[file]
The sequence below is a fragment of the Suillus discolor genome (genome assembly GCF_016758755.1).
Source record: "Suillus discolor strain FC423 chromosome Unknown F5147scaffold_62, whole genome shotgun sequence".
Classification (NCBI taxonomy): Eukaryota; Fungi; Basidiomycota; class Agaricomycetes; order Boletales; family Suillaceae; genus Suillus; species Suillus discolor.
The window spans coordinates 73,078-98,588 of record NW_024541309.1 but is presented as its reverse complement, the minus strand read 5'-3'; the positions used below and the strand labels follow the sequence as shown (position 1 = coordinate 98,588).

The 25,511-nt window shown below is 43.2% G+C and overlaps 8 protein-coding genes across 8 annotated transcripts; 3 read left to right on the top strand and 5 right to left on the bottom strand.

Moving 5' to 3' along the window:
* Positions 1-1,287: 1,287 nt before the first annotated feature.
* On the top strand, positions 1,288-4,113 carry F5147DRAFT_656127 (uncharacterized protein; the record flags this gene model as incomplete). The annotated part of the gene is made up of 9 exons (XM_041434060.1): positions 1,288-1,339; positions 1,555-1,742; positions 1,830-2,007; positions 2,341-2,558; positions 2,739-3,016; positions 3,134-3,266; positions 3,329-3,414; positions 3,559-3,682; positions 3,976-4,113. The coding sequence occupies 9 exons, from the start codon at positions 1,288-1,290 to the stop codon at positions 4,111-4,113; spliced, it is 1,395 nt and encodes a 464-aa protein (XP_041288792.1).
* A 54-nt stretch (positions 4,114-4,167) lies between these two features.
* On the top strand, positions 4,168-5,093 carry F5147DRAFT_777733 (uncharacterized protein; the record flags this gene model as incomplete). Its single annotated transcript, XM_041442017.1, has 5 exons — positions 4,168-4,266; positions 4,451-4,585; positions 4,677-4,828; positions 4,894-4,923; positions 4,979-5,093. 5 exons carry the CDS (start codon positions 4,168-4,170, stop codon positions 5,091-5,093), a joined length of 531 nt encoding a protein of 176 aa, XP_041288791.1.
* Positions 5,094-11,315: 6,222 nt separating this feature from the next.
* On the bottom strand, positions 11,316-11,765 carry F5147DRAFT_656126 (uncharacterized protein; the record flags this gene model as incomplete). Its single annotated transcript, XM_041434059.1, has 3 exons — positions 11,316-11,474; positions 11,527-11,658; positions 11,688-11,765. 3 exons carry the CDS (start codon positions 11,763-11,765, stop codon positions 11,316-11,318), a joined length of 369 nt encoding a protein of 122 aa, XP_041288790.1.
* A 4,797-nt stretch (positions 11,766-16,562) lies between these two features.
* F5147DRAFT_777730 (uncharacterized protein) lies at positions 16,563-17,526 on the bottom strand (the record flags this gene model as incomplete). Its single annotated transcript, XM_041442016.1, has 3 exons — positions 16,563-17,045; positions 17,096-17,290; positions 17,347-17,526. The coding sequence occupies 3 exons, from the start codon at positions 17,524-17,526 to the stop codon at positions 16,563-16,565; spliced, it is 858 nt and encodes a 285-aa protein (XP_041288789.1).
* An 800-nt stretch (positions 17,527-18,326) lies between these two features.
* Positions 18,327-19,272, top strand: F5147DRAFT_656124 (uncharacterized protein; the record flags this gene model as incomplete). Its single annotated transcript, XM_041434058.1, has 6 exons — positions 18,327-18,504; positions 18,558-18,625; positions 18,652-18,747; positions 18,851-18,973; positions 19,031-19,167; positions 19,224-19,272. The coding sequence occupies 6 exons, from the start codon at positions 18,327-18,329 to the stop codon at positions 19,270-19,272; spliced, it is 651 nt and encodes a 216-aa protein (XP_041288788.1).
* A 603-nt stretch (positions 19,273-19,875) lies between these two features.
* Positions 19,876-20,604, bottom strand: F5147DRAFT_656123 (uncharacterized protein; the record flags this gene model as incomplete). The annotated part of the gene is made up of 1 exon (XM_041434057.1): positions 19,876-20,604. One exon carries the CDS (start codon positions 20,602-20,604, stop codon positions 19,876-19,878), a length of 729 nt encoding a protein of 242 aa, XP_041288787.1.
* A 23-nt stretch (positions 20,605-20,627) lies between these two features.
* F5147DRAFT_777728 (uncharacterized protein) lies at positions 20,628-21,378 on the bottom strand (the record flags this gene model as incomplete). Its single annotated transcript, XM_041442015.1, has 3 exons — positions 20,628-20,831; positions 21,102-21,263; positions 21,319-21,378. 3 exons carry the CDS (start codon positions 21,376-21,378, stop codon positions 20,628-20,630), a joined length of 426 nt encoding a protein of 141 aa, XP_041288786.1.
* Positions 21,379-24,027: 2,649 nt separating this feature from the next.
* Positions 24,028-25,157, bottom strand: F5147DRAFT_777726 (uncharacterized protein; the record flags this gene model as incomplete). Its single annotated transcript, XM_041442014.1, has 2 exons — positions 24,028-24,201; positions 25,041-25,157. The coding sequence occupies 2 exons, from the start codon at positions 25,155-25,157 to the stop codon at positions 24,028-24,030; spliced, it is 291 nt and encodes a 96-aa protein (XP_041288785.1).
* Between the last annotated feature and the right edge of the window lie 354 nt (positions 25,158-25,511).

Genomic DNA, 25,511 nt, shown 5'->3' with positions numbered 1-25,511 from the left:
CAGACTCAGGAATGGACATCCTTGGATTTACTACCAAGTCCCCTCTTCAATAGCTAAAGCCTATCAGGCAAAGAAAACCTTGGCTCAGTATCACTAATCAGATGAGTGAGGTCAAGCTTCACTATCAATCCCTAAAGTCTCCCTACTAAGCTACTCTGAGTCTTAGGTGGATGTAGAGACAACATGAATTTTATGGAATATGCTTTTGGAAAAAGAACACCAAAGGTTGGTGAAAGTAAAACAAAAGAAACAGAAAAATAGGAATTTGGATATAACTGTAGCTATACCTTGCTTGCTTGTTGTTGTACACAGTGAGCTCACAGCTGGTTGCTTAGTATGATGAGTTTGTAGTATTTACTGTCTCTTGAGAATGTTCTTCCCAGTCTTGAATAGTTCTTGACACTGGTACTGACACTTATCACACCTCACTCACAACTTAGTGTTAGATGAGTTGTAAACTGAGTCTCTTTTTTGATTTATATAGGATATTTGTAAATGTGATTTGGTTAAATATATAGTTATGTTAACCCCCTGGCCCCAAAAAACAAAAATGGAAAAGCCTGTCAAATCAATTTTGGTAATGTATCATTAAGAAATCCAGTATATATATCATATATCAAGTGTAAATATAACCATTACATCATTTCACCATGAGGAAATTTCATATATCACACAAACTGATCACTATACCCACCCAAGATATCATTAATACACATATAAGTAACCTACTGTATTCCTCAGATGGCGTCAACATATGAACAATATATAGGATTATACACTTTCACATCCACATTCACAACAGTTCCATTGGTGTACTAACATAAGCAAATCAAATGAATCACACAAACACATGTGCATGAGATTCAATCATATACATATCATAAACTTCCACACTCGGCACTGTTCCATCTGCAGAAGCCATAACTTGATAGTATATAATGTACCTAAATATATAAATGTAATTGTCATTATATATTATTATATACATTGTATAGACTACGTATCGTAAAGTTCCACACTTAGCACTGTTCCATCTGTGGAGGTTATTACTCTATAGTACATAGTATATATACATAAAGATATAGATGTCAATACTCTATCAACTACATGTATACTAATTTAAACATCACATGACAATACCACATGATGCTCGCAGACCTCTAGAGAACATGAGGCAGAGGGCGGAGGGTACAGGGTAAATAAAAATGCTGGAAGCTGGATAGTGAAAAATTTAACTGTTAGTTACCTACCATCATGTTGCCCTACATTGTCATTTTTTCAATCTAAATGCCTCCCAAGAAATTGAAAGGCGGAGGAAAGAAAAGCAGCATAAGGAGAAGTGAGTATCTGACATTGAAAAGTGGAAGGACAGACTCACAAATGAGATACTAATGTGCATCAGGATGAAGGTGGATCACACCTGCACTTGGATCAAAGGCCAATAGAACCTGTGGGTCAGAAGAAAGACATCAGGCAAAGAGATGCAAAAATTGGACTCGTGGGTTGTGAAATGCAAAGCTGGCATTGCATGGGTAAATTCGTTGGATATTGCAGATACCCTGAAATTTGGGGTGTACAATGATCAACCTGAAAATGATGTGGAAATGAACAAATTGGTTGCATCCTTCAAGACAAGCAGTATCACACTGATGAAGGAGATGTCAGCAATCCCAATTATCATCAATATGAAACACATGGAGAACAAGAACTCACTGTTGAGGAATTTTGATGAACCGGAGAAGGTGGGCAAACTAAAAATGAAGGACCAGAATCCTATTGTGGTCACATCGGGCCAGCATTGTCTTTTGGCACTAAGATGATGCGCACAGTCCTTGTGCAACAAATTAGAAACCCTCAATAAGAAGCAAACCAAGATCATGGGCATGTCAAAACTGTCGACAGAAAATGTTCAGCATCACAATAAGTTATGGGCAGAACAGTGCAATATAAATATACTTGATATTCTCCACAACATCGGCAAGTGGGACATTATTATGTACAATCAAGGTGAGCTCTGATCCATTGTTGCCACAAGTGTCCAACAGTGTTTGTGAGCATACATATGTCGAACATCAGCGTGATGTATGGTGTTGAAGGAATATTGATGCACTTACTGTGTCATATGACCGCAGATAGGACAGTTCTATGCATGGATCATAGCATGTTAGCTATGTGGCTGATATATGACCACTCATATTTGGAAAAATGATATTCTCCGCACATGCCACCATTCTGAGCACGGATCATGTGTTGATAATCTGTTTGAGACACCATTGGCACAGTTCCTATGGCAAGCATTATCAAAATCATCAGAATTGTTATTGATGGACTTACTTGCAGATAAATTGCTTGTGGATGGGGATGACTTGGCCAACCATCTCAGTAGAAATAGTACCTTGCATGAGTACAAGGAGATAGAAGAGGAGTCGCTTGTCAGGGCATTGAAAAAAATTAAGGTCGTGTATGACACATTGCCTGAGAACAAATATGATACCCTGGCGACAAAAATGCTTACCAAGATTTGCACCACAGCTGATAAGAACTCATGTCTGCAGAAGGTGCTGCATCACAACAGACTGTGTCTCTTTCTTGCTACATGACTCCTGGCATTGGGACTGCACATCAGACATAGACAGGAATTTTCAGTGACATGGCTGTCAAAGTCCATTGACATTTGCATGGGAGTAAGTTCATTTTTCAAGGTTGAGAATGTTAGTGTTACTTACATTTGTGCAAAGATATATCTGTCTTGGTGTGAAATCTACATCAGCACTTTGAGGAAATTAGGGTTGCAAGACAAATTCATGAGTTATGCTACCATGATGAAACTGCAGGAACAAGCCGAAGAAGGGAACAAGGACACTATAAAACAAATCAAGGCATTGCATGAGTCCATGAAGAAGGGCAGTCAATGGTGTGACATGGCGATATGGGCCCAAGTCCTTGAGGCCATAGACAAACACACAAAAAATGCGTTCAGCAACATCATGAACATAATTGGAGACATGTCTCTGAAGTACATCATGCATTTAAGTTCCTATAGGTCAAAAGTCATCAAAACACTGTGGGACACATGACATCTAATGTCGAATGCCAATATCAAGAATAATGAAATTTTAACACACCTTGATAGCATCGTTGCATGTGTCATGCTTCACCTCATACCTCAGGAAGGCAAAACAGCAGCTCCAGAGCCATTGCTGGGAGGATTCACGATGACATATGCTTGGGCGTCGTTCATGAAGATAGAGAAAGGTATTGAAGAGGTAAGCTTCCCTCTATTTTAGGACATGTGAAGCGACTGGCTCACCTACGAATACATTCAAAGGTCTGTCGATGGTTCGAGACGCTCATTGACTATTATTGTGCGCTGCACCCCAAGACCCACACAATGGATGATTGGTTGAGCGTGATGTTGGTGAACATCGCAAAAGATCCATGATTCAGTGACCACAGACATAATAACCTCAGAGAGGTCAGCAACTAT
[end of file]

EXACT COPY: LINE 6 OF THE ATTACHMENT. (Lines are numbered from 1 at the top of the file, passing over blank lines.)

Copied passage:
Moving 5' to 3' along the window: